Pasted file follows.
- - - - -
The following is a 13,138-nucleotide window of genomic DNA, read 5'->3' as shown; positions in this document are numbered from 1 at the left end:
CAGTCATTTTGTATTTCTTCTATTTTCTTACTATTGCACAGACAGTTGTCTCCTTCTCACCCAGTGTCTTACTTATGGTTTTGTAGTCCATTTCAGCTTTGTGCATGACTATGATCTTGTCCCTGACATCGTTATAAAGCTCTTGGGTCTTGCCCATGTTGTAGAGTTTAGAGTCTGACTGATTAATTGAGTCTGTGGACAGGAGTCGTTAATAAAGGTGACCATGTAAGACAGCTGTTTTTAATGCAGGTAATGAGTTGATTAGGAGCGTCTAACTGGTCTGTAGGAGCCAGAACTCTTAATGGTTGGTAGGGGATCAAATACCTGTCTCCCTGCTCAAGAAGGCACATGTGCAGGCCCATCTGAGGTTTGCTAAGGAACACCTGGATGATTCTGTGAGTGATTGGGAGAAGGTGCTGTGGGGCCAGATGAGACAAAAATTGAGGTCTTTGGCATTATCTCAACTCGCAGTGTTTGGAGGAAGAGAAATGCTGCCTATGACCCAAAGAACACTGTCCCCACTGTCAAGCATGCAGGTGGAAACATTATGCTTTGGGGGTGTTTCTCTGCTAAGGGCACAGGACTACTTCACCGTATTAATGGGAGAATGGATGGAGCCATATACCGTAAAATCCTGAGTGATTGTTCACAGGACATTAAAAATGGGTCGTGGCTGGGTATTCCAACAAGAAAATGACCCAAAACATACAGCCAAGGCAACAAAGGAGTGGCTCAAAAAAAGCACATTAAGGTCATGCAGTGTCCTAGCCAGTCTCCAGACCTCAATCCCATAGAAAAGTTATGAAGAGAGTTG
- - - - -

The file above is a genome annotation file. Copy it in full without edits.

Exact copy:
The following is a 13,138-nucleotide window of genomic DNA, read 5'->3' as shown; positions in this document are numbered from 1 at the left end:
CAGTCATTTTGTATTTCTTCTATTTTCTTACTATTGCACAGACAGTTGTCTCCTTCTCACCCAGTGTCTTACTTATGGTTTTGTAGTCCATTTCAGCTTTGTGCATGACTATGATCTTGTCCCTGACATCGTTATAAAGCTCTTGGGTCTTGCCCATGTTGTAGAGTTTAGAGTCTGACTGATTAATTGAGTCTGTGGACAGGAGTCGTTAATAAAGGTGACCATGTAAGACAGCTGTTTTTAATGCAGGTAATGAGTTGATTAGGAGCGTCTAACTGGTCTGTAGGAGCCAGAACTCTTAATGGTTGGTAGGGGATCAAATACCTGTCTCCCTGCTCAAGAAGGCACATGTGCAGGCCCATCTGAGGTTTGCTAAGGAACACCTGGATGATTCTGTGAGTGATTGGGAGAAGGTGCTGTGGGGCCAGATGAGACAAAAATTGAGGTCTTTGGCATTATCTCAACTCGCAGTGTTTGGAGGAAGAGAAATGCTGCCTATGACCCAAAGAACACTGTCCCCACTGTCAAGCATGCAGGTGGAAACATTATGCTTTGGGGGTGTTTCTCTGCTAAGGGCACAGGACTACTTCACCGTATTAATGGGAGAATGGATGGAGCCATATACCGTAAAATCCTGAGTGATTGTTCACAGGACATTAAAAATGGGTCGTGGCTGGGTATTCCAACAAGAAAATGACCCAAAACATACAGCCAAGGCAACAAAGGAGTGGCTCAAAAAAAGCACATTAAGGTCATGCAGTGTCCTAGCCAGTCTCCAGACCTCAATCCCATAGAAAAGTTATGAAGAGAGTTG